City Landmark – New Book Land, Janpath
A circle of books.
[Text and photos by Mayank Austen Soofi]
Some places are like Mount Everest. You might not have been to them, but you know they are there.
Same is the case with New Book Land. The shop is particularly familiar to every Janpath flea market loyalist, at least by sight—that round kiosk in the middle of a broad pave, with book-lined windows on all sides. On a busy day, the shopping crowd swarms around the place like ripples of sea waves, most people going onwards to get kurtis, jeans, jootis from Janpath shops, but some do pause to gaze a moment more at a book cover, or two. The landmark has been chronicled in dailies, mags, blogs, and Insta handles. Being curious about everything Delhi, you, dear reader, are obviously in the know that the store was founded in 1978 by the legendary Mirza Yaseen Beg (died 2022) who went on to open iconic bookstores in both Delhi (South Extension, Aurobindo Market) and Gurgaon (Shopping Mall, DLF, Phase 1), each handled by one of his sons.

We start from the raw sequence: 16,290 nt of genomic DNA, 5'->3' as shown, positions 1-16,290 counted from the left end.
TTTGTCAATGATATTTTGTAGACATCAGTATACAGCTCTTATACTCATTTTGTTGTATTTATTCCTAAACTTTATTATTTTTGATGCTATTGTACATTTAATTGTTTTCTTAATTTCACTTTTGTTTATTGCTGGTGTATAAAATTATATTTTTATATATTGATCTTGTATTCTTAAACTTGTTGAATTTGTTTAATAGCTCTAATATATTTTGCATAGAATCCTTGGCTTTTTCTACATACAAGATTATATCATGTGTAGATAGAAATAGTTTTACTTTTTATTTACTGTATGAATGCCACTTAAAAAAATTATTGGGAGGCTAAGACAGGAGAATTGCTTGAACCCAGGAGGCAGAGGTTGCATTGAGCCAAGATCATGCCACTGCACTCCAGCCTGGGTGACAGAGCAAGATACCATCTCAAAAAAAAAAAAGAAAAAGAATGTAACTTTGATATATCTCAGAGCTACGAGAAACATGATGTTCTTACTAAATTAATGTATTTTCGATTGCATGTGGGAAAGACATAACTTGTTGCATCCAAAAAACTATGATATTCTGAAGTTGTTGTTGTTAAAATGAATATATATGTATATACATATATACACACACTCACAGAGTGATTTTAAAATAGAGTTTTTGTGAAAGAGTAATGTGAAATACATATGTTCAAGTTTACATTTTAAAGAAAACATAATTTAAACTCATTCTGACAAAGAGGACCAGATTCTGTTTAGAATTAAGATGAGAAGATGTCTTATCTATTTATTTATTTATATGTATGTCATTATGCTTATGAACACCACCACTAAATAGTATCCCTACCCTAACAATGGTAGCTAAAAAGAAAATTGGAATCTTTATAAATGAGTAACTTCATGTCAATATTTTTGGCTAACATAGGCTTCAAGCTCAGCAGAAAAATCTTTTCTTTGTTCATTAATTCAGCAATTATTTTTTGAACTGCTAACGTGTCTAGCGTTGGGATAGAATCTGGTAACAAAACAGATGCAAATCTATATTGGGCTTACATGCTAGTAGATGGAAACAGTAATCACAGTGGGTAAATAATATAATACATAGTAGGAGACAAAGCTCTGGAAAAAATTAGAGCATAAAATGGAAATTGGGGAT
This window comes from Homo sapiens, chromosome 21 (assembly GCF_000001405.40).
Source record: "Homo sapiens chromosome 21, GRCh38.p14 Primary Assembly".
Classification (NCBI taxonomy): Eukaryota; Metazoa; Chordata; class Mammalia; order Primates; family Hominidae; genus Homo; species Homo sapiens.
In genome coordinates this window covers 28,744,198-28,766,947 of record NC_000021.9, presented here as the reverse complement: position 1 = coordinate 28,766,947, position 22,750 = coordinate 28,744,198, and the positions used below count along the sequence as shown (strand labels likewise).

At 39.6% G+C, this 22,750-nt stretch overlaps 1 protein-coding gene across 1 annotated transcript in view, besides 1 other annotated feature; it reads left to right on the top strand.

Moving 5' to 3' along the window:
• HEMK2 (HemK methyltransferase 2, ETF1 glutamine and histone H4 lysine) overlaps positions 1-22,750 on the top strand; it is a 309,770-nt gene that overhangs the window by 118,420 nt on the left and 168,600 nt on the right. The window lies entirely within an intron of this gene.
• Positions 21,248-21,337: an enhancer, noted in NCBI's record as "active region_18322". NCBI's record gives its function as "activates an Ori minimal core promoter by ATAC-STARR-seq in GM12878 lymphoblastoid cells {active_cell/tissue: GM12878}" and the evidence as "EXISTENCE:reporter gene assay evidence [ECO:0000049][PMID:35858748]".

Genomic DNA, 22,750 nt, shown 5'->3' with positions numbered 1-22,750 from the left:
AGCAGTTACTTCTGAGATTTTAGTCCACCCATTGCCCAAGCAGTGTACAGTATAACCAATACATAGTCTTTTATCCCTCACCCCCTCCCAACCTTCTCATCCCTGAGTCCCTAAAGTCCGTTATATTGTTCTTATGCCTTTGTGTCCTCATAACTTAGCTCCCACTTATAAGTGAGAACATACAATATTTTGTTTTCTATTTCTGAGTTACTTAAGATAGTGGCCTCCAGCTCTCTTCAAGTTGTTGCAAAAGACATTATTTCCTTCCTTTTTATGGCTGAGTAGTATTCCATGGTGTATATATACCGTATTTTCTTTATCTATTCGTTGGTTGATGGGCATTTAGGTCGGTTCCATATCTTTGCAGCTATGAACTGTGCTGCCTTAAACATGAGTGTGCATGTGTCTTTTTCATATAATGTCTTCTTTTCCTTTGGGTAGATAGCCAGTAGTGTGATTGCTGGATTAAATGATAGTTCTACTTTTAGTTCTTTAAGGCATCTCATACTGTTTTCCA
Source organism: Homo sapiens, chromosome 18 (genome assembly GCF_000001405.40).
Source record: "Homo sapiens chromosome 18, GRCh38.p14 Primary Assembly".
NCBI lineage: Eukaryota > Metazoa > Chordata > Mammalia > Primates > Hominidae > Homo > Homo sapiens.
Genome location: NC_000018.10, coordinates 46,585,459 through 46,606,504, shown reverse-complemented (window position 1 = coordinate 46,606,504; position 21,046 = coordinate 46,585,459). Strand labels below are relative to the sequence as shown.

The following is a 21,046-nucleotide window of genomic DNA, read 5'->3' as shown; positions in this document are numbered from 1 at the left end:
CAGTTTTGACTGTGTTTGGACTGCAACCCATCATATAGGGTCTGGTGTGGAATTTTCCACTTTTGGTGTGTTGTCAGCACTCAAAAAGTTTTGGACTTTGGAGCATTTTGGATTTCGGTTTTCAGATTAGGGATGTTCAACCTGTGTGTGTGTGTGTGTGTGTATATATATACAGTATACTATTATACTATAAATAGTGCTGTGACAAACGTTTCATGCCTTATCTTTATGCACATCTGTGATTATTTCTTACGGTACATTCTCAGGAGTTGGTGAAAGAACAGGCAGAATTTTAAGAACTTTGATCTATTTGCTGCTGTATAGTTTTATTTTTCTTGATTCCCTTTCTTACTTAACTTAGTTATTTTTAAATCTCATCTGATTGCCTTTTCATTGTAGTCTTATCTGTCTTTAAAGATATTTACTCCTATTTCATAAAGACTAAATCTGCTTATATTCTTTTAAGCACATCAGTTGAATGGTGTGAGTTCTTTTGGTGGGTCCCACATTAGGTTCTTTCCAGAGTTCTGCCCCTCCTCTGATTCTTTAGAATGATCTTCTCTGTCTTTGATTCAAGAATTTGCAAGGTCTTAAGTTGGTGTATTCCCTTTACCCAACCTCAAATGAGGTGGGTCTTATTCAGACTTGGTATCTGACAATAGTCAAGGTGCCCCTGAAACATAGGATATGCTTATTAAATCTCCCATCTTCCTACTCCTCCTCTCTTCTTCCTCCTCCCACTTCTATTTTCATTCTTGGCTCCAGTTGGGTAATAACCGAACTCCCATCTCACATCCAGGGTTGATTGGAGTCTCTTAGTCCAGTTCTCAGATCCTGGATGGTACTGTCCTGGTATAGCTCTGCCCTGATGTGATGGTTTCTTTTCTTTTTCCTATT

But this time the Janpath landmark is experienced in a style never attempted before. Rather than browse the books from outside the kiosk, here is browsing the people from inside the kiosk. Owner Mirza Salim Beg kindly grants this one-time intrusion this evening.
Shocking to discover that It is a very small world inside; a third person will make any movement impossible. But so cosy. Meanwhile the Janpath’s bargain hunters are moving nonstop around the circular store, like pilgrims making circumlocutions around a shrine. From within, all these dressy people seem like colourful fish swimming busily in the aquarium. A young woman stops. 11th standard student Shruti silently browses through a stack of novels, and tosses a query to owner Salim whom she addresses politely as bhayya. He answers her in a polite beta.
Moments later, a solemn-looking man stops, makes an eye contact with the bookseller through the window, and appears on the verge of asking for some profound paperback… you half-expect him to mutter the name of Annie Ernaux or Louis Glück. “Where’s the way to toilet,” he asks. Salim answers: “Walk straight, turn left at the traffic light, very clean toilet.” Later, he says, “Raasta batana poonaya ka kaam hain (it is a good deed to guide people to right directions.”
On emerging out, it is like landing back on earth.